Mark Kirk's dissing of President Obama and health care reform became quite public Wednesday when audio from a Republican dinner in suburban Winnetka was leaked to the press. Kirk's comments prompted a rather angry response from White House Senior advisor David Axelrod, who called Kirk's words "disappointing" and accused the congressman of presenting himself as an "independent" when the cameras were rolling but singing a different tune behind closed doors.
During the dinner, Kirk blasted health care reform--and referred to President Obama as "this guy" and a "one termer." Lynn Sweet of the Chicago Sun-Times, who also got her hands on audio from the event, shared more of Kirk's Winnetka talk:
"I will just say, if it goes through, there is one thing about the bill not commonly known, all of the pain of the bill is upfront, and all of the gain is later. The bill includes ten new federal taxes, and dramatic cuts for senior healthcare under Medicare between 2010 and 2014. The actual benefit of the bill doesn't start until 2014," Kirk said.
"In between this time and then, is a presidential election. If we can win in the White House, and we're on the way to making this guy a one term-er."
"If we move to repeal this bill in 2013, all your doing is removing the pain and not a single American would have benefited from it yet. As your senator I would lead the effort to repeal this bill. "
Axelrod told Sweet that Kirk's comments were proof that he presents himself as an independent when the cameras are rolling, but "parrots the party line" behind closed doors--which the event was meant to be.
"As an Illinoisan, I have to say, I find his remarks disappointing," Axelrod told the Sun-Times. "Given the great challenges America, and families across Illinois face today, the last thing we need is another Republican Senator in Washington who is more focused on tearing down the President than he is on solving problems."
Politico pointed out Wednesday that tearing down the President in Illinois may not be wise:
Aside from calling the president "this guy," Kirk's prediction of an Obama re-election defeat in 2012 puts him out of step with how most residents of the state feel about their own president.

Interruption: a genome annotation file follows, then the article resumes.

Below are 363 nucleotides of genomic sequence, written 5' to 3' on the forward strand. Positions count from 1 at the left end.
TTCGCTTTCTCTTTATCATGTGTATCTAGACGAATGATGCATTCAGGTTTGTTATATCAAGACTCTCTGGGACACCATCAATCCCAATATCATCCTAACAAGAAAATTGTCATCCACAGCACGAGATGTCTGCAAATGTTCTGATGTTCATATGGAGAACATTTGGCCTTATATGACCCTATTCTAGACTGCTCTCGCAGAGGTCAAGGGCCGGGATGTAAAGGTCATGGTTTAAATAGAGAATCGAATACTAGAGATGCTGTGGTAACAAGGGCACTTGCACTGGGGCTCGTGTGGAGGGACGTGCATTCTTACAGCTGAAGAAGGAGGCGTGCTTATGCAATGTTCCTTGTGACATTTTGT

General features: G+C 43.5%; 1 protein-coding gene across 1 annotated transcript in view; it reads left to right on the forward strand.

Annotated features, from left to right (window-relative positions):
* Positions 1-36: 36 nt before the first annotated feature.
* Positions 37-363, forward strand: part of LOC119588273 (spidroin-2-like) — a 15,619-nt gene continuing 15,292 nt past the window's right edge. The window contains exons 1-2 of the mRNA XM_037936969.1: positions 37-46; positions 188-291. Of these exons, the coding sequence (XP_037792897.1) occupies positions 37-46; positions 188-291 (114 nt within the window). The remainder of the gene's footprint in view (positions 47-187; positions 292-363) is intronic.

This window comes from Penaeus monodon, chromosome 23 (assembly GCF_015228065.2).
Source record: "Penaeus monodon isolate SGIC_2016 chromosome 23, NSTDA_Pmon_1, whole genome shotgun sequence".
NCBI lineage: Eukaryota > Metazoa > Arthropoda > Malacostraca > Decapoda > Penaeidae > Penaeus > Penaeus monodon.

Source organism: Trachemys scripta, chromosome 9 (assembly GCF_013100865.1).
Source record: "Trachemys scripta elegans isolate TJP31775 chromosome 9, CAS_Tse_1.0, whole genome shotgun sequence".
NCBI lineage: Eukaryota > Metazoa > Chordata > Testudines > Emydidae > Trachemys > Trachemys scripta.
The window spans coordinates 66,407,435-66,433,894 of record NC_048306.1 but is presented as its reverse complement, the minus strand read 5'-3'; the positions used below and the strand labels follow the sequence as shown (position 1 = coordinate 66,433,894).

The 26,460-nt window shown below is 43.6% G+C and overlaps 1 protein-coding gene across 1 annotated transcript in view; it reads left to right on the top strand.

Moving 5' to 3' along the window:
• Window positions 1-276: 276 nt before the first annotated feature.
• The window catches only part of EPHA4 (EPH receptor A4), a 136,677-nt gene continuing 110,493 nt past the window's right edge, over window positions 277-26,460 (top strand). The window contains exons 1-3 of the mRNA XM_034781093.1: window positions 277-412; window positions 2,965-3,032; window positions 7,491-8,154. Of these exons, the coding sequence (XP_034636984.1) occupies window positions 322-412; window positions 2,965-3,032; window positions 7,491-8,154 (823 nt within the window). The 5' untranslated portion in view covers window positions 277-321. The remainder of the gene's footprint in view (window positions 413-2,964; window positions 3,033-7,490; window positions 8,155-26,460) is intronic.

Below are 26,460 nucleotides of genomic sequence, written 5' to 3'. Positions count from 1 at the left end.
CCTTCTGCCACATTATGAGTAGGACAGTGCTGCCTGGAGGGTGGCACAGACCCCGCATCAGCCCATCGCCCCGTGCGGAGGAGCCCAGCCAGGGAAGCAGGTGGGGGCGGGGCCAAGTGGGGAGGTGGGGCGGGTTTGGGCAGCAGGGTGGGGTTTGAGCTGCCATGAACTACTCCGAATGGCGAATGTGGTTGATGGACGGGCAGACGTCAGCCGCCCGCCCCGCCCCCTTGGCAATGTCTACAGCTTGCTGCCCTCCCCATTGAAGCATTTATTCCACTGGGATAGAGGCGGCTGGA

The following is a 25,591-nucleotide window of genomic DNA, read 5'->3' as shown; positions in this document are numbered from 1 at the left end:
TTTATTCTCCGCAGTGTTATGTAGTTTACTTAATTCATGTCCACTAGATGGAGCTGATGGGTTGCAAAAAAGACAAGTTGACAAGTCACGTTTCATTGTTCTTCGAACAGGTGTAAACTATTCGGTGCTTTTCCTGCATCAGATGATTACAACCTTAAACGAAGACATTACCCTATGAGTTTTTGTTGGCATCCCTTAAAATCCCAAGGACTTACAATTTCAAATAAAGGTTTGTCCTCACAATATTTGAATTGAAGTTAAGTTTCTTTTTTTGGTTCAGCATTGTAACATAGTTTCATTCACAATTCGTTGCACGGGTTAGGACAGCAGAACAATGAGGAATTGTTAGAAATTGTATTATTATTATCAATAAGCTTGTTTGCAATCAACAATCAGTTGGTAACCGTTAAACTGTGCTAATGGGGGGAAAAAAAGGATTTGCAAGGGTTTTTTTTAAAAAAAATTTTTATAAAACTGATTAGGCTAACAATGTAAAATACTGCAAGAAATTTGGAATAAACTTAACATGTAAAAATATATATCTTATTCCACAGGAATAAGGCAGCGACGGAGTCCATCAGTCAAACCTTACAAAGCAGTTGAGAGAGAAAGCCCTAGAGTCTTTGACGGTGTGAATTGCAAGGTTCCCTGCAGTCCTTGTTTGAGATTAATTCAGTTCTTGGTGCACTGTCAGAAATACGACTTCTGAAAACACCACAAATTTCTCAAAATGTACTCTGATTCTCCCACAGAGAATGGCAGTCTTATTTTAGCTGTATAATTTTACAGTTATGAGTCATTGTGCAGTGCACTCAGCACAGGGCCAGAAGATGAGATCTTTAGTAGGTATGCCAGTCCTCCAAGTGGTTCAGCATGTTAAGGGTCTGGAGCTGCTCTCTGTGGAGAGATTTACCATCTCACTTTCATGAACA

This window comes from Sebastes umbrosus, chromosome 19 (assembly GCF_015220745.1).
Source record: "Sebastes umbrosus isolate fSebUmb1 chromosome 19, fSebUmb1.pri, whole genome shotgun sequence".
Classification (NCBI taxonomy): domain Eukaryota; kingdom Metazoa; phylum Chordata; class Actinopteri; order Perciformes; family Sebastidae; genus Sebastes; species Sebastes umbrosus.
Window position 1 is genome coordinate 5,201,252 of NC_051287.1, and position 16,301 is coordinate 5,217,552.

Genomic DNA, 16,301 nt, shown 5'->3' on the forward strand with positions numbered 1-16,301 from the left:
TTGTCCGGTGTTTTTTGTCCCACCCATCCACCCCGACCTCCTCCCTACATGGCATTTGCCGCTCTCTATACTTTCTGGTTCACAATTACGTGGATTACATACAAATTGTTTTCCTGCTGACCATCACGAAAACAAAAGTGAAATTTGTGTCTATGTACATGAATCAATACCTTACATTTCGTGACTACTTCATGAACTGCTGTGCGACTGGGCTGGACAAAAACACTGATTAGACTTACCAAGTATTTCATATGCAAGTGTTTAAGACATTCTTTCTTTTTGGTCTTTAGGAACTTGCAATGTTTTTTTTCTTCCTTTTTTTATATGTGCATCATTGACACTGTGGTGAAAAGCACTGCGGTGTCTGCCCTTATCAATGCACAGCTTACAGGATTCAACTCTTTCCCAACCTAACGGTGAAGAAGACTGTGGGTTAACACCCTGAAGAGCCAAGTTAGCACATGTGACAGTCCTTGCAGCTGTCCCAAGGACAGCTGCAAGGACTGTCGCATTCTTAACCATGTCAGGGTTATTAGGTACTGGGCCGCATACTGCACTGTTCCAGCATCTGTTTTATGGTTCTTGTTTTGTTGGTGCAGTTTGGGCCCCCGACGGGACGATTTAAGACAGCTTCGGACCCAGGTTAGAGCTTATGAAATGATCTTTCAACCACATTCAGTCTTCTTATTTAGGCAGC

According to a Research 2000 poll late last month, 60 percent of Illinois voters view Obama favorably while just 36 percent view him unfavorably.
Kirk spokesman Eric Elk stood by the congressman's statements, saying that his remarks "reflect the concerns of many Americans," but his opponent Alexi Giannoulias thought Kirk owed Obama an apology:
"He should apologize and get to work immediately with our President to tackle the enormous challenges we face," Giannoulias said in a statement. "Illinois voters have a clear choice in this campaign: while President Obama and I will fight hard to move this country forward, Mark Kirk is just another typical Washington insider who would clearly rather stand with the corporate special interests and obstruct progress than get things done."
(LISTEN to a portion of Kirk's remarks here.)
Read the full statement Axelrod gave to Lynn Sweet here:
"As an Illinoisan, I have to say, I find his remarks disappointing," Axelrod told the Chicago Sun-Times.
"Given the great challenges America, and families across Illinois face today, the last thing we need is another Republican Senator in Washington who is more focused on tearing down the President than he is on solving problems.
"And what's worse is that Congressman Kirk presents an independent in front of the cameras, but when he gets behind closed doors, at a Republican meeting, he thoroughly parrots the party line.
"Saying one thing to one audience and something different to another may be standard operating procedure in Washington, but it rightly frustrates people in Illinois and across the country. It's not the kind of politics we need.
"As for health insurance reform, people across Illinois and the country will have greater security this year, once the President signs this law.
"Small businesses will receive tax credits to help them afford health coverage for their workers.
"People with pre-existing conditions will finally have access to coverage they can afford.
"The lifetime caps on coverage that insurance companies impose today will be banned, and they will no longer be allowed to throw people off their coverage, just because they become seriously ill.
"The gaps in Medicare prescription coverage will be filled in, saving seniors across our state hundreds of dollars our of pocket.
"So if Congressman Kirk wants to travel our state and explain why he wants to take all that away and put insurance company bureaucrats back in the driver's seat, he should.
"It may titilate a roomful of partisans, but I don't think it's going to impress the people of Illinois," Axelrod said.